Aug. 2 (Bloomberg) -- Alfredo Catalani’s rarely performed opera “La Wally” (1892) ends with an avalanche killing the hero and the distraught heroine flinging herself into a snowy abyss. It’s the sort of thing that drives directors mad.
The staging problems don’t deter Opera Holland Park in London. Building on a reputation for unearthing forgotten gems, the summer production is a barnstorming hit.
It tells the story of a wild mountain girl called Wally (short for Wallburga). She falls for a testosterone-fueled huntsman called Hagenbach. When he mocks her love, she orders her baritone admirer Gellner to push him down a ravine. She then relents, dramatically rescues him, and they fall in love -- just in time for the avalanche to make them go splat.
It has everything you want from a 19th-century opera. There are hyper-emotional big tunes (the main aria was made famous by the 1981 film “Diva”), rousing hunting choruses, and just the right amount of entertaining implausibility.
All that, and an avalanche too.
Designer Jamie Vartan does a great job on a small budget with a symbolic white cloth, which is pulled up by ropes into peaks. It hangs vertically for the avalanche, and pulls apart to swallow the heroine for her death plunge. Very neat.
Gweneth-Ann Jeffers sings up a storm as Wally. Her voice is ample and juicy, yet she can float a quiet top note and shape her phrases with real delicacy. There’s more vulnerability in her voice than her acting, which is OK. No matter. Her vocal talents are so thrilling that she deserves the cheers and foot-stamps she receives from the audience.
There’s great support too from Adrian Dwyer as the swaggering huntsman tenor, and Stephen Gadd as the murderous baritone. Hungarian soprano Alinka Kozari provides a memorable coloratura turn as Walter, a callow youth in love with Wally.
Director Martin Lloyd-Evans keeps the racy plot moving, and tells the narrative clearly. Even so, there are some crudities in the staging. Wally’s father hits his daughter in the face and beats her with a belt, for example. Aren’t there more subtle ways to show just how evil and tyrannical he is?
She seems to forget about the aches and bruises immediately after they’ve been inflicted. Lucky her.
Conductor Peter Robinson gets the fiery City of London Sinfonia to produce big swoops and swirls of romantic color. If there are a couple of lapses of ensemble, no doubt they’ll be ironed out as the run progresses.
It’s an avalanche of pleasure. Rating: ***.
The production runs in tandem with Verdi’s “Rigoletto,” set in a dingy Mafia-controlled container port. In the opening party scene, female dancers writhe provocatively with their wrists tied above their heads. The men on stage get excited.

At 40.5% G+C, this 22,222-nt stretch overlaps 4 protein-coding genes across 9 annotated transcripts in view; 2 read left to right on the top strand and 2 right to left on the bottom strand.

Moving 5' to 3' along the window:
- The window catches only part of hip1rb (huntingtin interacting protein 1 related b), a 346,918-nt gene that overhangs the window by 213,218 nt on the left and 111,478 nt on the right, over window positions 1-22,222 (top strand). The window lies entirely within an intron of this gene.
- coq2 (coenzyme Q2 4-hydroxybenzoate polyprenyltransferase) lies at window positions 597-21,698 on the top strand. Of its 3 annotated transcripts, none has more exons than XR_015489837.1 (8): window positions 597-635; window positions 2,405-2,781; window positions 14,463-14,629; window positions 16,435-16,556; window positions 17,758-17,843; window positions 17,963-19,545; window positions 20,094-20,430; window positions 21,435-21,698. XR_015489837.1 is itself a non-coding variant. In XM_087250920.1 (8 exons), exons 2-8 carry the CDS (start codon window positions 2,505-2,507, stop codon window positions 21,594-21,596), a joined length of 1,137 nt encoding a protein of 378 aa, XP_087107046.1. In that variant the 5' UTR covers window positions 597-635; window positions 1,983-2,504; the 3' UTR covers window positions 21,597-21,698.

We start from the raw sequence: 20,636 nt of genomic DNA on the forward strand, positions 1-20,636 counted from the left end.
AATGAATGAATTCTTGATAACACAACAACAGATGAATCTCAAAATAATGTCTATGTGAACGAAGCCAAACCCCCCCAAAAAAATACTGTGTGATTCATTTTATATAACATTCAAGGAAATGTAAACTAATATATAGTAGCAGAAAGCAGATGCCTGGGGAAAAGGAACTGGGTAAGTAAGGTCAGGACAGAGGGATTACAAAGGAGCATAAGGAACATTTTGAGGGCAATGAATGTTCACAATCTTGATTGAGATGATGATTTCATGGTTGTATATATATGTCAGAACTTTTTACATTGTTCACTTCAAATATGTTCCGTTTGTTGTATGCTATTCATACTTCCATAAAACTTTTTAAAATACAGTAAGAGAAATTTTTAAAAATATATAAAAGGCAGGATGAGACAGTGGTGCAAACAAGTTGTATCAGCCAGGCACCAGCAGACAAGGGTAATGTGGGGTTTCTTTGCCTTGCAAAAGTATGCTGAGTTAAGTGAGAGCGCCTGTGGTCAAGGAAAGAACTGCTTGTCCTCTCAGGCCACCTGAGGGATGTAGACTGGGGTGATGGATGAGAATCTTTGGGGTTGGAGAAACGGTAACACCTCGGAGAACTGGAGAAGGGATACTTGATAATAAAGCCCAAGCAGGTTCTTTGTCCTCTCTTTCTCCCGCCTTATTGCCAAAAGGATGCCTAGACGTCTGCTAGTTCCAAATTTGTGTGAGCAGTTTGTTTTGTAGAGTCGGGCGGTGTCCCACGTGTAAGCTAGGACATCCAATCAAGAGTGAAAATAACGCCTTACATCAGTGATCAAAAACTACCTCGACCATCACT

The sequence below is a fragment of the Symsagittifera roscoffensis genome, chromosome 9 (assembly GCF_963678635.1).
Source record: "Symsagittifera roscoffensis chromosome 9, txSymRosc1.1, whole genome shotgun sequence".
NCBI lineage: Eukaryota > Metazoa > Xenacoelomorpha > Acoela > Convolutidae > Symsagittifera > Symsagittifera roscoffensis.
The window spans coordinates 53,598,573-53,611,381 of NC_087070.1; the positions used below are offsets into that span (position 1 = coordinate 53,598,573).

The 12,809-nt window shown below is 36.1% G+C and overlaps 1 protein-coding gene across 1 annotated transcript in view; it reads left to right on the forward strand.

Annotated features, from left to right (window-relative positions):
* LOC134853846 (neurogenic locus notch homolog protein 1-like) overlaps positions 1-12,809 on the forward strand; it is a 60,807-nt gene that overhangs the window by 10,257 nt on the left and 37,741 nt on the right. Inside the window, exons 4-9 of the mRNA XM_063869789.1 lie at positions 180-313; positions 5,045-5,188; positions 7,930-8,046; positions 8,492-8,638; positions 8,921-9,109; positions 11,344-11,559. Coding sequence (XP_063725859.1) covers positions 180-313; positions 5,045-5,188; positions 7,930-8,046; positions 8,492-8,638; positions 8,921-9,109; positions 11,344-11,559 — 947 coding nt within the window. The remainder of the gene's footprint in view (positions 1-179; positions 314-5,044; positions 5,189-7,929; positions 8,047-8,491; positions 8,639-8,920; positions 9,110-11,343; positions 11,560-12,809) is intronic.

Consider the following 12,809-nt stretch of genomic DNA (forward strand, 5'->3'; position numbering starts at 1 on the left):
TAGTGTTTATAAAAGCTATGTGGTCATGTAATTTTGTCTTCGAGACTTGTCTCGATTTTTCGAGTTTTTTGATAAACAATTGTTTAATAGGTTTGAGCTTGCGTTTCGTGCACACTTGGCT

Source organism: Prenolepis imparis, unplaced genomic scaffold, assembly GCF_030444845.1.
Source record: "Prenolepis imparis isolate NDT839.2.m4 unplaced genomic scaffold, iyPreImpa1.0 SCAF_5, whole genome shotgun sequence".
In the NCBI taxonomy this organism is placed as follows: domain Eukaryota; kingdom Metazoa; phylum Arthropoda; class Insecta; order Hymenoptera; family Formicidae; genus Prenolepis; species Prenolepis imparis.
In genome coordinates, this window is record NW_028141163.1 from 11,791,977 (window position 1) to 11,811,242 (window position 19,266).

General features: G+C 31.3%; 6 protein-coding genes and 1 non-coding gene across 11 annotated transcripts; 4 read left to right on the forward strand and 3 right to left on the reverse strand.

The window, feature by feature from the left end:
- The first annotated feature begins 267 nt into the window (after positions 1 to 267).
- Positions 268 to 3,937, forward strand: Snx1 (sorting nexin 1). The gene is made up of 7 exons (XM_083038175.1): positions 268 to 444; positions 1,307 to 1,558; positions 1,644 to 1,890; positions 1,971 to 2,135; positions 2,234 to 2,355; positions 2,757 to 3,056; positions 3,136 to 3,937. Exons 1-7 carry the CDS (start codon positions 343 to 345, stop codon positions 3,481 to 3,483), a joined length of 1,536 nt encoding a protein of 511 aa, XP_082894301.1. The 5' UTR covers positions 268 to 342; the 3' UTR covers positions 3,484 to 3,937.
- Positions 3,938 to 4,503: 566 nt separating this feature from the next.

In the final scene, Rigoletto’s daughter Gilda is found in a sack hanging in a similar fashion from a meat hook in a refrigerated warehouse. It’s a sharp feminist twist in Lindsay Posner’s staging of the 1851 opera. In a world where women are treated as meat and objects for barter, it’s shocking to see the ultimate results.
Julia Sporsen is a terrific Gilda. She sings well, and conveys a fascinating half-scared, half-loving relationship with her father.
Robert Poulton has all the chops for the title role, combining a great voice and stage presence. His Rigoletto is maniacal and selfish, yet capable of tenderness and longing.
Jaewoo Kim doesn’t bring the same panache to the role of the Duke, and his voice sounds closed and narrow at the top of its range. There are also a few wrinkles of logic in the production. It’s hard to accept that the wealthy Count Ceprano would live in the same kind of corrugated container inhabited by the lowly Rigoletto.
Never mind. With Stuart Stratford’s suave and dramatic conducting, it mostly hits the mark. Rating: ***.
The same can’t be said of “A Woman Killed with Kindness” at the National Theatre. Thomas Heywood’s 1607 domestic tragedy is given some lavish sets (designs by Lizzie Clachan and Vicki Mortimer) and not much else.
The play tells two separate stories. One is about Anne (Liz White), a woman who has an affair with her husband’s protege, Wendoll (Sebastian Armesto). The other is about a nobleman (Leo Bill) who barters his loyal sister (Sandy McDade) in marriage to pay off his debts.
Director Katie Mitchell updates the work to 1919, and places it on two realistic split-level sets next to each other. One is a grand suburban villa, the other the entrance hall of a decaying stately home.
Servants scuttle up and down stairs. Tablecloths are shaken. Flowers re-arranged. Life continues in one half of the set while the main action takes place in the other.
It’s enjoyably busy. It also has as much juice and steam as an old bus ticket.
Actions and gestures are cool and stylized, sometimes robotic, and there’s little sexual heat. In a play about adultery and a simmering claustrophobic brother-sister relationship this seems counterintuitive, and it makes the piece feel curiously cold.
The actors do a good job, especially Paul Ready as Anne’s husband John, and Bill as the neurotic Sir Charles. Yet overall, their work doesn’t help raise the thermometer. Rating: **.
“La Wally” and “Rigoletto” run in tandem at Opera Holland Park, sponsored by Investec Wealth & Investment, through Aug. 13. Information: http://www.operahollandpark.com or +44-300-999-1000.
“A Woman Killed With Kindness” is in repertory at the National Theatre, and is part of the Travelex 12 pound tickets program. Information: http://www.nationaltheatre.org.uk or +44-20-7452-3000.
What the Stars Mean: **** Excellent *** Good ** Average * Poor (No stars)Worthless
(Warwick Thompson is a critic for Muse, the arts and leisure section of Bloomberg News. The opinions expressed are his own.)
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